The porn business is unfortunately full of women who immensely regret having signed consents into contracts that they can no longer legally withdraw: once a video is online, and you have given your authorization, it stays there forever − available to future partners, children, co-workers, friends, bosses, parents of your children’s schoolmates, doctors, clerks, cashiers and so on − some of whom will feel entitled to reproach you, to judge you, to keep you at a distance, to name-call.

This is the kind of nightmare that so many former porn stars (the former happy whores of the sex entertainment industry), talk about. Not even Thyberg will deny this, in fact she candidly recounts that she spent quite some time informing and warning her actress Sofia Kappel about the possibility of regrets afterwards. And Sofia was not even going to be a real porn star! She was just going to act the role of one.

And even if there really were a woman like Bella Cherry, one who really wanted to be a porn star because she “loves cocks”, she would only be an insignificant exception among millions of women trapped in the porn industry because they are psychologically or socially vulnerable, or because they are economically in need.

Presenting Bella Cherry as representative of the “porn star by choice” category is a macroscopic stretch that serves to absolve a whole category, a whole system of coercion and grooming. A stretch that helps porn a great deal: those who watch it (70% of all men) can only be happy that they are destigmatized and can feel at peace with their conscience; those who do not know what it is and do not watch it (70% of all women), may feel reassured that it is not something to worry about or to criticize.

Nevertheless, regardless what type of porn it is − be it the Hollywood porn depicted in “Pleasure” or the filmed crime scenes of rape posted by Purnhub users directly on the platform – all porn (even the so-called “feminist porn”) reinforces the patriarchal stereotype of the objectified submissive woman, and/or the slutty woman in case she would be enjoying what she is doing.[3]

One wonders why, in light of all these irrefutable arguments, there are women who continue to give space to this narrative and make a film like this, in spite of all the suffering that this industry generates.

The answer is quite simple and also sad: because many, many women − including apparently Nina Thyberg – would do anything to obtain approval from men. Showing that one is a “sex positive” woman is an effective means by which a woman can get validation and applause in a patriarchal system.

To be tarred as a bigoted, inhibited, frigid woman with a “vanilla” sexuality is to be doomed, as this article graciously points out. It’s a shakedown and it feels worse when it is a woman who is pushing through this Trojan horse, for the sake of her own popularity.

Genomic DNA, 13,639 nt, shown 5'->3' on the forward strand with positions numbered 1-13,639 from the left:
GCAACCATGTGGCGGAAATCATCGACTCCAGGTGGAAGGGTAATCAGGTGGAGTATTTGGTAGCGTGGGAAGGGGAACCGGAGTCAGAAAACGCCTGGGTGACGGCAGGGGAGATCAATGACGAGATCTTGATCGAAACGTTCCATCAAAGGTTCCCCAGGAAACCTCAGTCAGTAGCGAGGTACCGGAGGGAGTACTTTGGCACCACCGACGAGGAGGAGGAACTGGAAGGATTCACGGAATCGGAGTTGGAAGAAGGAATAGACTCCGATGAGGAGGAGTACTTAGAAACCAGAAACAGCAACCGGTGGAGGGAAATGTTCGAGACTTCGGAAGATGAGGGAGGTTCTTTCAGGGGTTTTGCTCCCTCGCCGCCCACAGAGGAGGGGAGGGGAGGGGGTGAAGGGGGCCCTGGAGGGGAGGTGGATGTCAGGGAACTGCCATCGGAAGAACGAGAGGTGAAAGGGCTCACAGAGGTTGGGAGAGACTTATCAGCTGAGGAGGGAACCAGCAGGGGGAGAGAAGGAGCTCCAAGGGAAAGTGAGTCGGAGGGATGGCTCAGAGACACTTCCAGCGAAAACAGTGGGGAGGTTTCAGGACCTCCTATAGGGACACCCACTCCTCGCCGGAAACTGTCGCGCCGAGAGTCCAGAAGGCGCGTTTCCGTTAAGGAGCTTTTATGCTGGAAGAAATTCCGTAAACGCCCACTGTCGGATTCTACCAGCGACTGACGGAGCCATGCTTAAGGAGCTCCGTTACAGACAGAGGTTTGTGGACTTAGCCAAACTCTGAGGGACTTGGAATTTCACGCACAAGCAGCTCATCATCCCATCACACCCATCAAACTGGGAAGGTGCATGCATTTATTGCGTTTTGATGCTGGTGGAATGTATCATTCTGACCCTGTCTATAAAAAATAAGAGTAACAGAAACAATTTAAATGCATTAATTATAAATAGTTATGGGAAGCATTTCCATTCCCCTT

It’s time to expel these myths about the contented, self-harming woman who destroys herself for her own pleasure, along with the narrative of the woman who loves her perpetrators because of her Stockholm Syndrome − as depicted in another very harmful Swedish film, “Holiday” by Isabella Eklöf.

It feels very sad that both directresses, two exceptionally talented women who are really capable of creating very high-quality films, would stand by the dark side of the Force. And it is a great defeat for Sweden, a country that has been teaching and practicing feminism for over 50 years.


Monica Mazzitelli is an Italian feminist directress and novelist living in Sweden. She has published two novels and some 250 articles, short stories and editorials. She has written and directed some twenty-five fiction and documentary shorts, music videos and promos that have been selected by over 150 film festivals, receiving many nominations and awards. For more information about her work, see: http://monicamazzitelli.net/en/

The writer prefers to use the feminine form of “director” because she believes gendered words to have been excluded by the common use as an effect of a patriarchal vision of them indicating a lesser version of any working category, especially those being considered to be unsuitable for women to undertake.


[1] Furthermore, victims are often unable to recognize certain behaviors as abuse, because they do not have the tools to understand what is actually happening. They only perceive enormous discomfort and fear inside, but they can’t give it a name. For all of these reasons, there is something that any child sexual abuse perpetrator can always rely on: their docile silence. Children hardly ever have the awareness, words, confidence or courage to tell that someone is abusing them.

[2] Had she had wanted to study them thoroughly, she would have found that abused women use their sexuality as a disastrous method of reparation for their past experiences. It sounds like a paradox, but this is how it works: the victims try to overcome the trauma of negative experiences by recreating situations in which they experience similar “risks” of reliving the same abuses, but enact them in a supposedly “controlled” manner. A typical example is “deciding” to “consent” to sexual acts with people they do not fancy, and get paid for that. This act gives a double result: in addition to recreating a dangerous situation under one’s control as an antidote to the feeling of impotence suffered, there is also the certification of their value: the monetary compensation. It would take too long to go into further aspects of this mechanism, but it is necessary to mention it in this context because it is one of the false myths of prostitution and pornography: the myth of the happy whore.

[3] Women are not allowed to be represented as “normal people” that can relish having sex. If they enjoy it, they are sluts. In around 90% of all porn films women are called names. This is why revenge porn works as a form of vengeance: the woman loses her “reputation”. If a man would be caught enjoying sex, that would not affect his reputation at all.